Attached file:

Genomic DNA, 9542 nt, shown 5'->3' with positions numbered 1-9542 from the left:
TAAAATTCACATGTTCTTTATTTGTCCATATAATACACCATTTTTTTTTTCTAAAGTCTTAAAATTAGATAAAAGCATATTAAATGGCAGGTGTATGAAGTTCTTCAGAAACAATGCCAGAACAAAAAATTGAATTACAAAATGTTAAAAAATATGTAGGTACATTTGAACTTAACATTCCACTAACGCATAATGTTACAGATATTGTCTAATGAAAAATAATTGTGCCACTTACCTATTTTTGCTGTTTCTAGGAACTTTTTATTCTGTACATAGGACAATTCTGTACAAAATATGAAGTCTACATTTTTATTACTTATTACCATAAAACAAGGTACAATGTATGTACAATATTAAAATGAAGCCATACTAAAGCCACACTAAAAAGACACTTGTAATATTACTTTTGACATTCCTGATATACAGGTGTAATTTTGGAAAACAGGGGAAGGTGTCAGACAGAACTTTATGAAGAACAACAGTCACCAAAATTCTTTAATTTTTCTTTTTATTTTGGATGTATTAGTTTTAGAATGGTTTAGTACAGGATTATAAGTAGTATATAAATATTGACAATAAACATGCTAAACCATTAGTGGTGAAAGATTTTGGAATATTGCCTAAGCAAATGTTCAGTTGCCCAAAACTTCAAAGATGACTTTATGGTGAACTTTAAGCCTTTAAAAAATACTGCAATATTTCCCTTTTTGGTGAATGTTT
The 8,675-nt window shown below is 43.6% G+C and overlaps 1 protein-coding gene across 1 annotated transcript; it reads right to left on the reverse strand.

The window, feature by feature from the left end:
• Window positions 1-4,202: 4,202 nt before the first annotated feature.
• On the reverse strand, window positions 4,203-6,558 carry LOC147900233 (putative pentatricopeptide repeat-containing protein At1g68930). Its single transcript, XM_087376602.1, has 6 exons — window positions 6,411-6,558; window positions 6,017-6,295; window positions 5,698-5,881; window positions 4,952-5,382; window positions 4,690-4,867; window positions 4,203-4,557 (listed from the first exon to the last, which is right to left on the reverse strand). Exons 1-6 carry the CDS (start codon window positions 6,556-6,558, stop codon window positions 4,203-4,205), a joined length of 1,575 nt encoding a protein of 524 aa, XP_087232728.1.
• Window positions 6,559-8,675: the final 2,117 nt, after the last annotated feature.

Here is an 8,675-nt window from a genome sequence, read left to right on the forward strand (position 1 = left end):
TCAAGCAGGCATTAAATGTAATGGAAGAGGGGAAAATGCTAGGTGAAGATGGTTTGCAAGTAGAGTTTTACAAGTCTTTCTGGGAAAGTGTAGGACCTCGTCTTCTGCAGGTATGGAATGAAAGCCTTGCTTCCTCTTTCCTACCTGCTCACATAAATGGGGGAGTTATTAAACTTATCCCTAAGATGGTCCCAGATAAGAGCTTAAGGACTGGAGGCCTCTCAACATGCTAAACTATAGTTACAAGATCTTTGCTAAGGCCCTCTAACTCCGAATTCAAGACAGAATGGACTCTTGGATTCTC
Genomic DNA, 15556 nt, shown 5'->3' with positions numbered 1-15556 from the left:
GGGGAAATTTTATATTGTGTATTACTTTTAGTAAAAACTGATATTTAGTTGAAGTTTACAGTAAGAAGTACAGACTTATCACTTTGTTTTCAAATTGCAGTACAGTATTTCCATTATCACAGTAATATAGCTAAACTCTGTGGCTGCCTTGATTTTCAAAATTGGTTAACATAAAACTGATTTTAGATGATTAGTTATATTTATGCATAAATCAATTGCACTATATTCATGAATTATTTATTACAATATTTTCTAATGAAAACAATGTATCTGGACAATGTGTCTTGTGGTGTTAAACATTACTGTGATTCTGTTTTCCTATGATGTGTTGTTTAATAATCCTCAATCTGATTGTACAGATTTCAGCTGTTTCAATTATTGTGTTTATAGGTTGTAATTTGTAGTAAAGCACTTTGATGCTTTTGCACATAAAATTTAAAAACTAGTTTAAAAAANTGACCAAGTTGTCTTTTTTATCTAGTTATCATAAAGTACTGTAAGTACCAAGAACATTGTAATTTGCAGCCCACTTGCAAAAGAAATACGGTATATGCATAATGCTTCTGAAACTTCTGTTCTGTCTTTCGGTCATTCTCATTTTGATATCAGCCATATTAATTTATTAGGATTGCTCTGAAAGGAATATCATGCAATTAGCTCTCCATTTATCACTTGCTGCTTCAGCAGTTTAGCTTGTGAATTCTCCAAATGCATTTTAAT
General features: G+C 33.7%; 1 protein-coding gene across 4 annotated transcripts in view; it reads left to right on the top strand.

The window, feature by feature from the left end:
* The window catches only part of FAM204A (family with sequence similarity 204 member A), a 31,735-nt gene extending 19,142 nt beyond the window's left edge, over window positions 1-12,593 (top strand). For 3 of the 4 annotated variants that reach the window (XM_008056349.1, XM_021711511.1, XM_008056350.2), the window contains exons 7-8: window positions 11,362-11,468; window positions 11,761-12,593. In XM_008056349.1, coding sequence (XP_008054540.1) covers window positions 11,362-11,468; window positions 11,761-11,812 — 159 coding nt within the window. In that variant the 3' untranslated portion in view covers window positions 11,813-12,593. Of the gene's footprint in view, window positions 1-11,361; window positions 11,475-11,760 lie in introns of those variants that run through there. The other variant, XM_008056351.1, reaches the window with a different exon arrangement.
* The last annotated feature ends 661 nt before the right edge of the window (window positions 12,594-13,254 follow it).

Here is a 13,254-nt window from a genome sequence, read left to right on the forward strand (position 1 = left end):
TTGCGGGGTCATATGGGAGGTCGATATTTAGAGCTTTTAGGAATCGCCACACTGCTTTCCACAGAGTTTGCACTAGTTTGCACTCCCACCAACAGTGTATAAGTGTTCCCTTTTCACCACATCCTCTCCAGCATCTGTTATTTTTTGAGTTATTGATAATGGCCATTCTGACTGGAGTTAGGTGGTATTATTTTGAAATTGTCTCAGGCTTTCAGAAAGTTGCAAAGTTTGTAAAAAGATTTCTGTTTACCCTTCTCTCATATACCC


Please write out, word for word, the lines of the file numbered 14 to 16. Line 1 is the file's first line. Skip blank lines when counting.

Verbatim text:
* The window catches only part of FAM204A (family with sequence similarity 204 member A), a 31,735-nt gene extending 19,142 nt beyond the window's left edge, over window positions 1-12,593 (top strand). For 3 of the 4 annotated variants that reach the window (XM_008056349.1, XM_021711511.1, XM_008056350.2), the window contains exons 7-8: window positions 11,362-11,468; window positions 11,761-12,593. In XM_008056349.1, coding sequence (XP_008054540.1) covers window positions 11,362-11,468; window positions 11,761-11,812 — 159 coding nt within the window. In that variant the 3' untranslated portion in view covers window positions 11,813-12,593. Of the gene's footprint in view, window positions 1-11,361; window positions 11,475-11,760 lie in introns of those variants that run through there. The other variant, XM_008056351.1, reaches the window with a different exon arrangement.
* The last annotated feature ends 661 nt before the right edge of the window (window positions 12,594-13,254 follow it).

Here is a 13,254-nt window from a genome sequence, read left to right on the forward strand (position 1 = left end):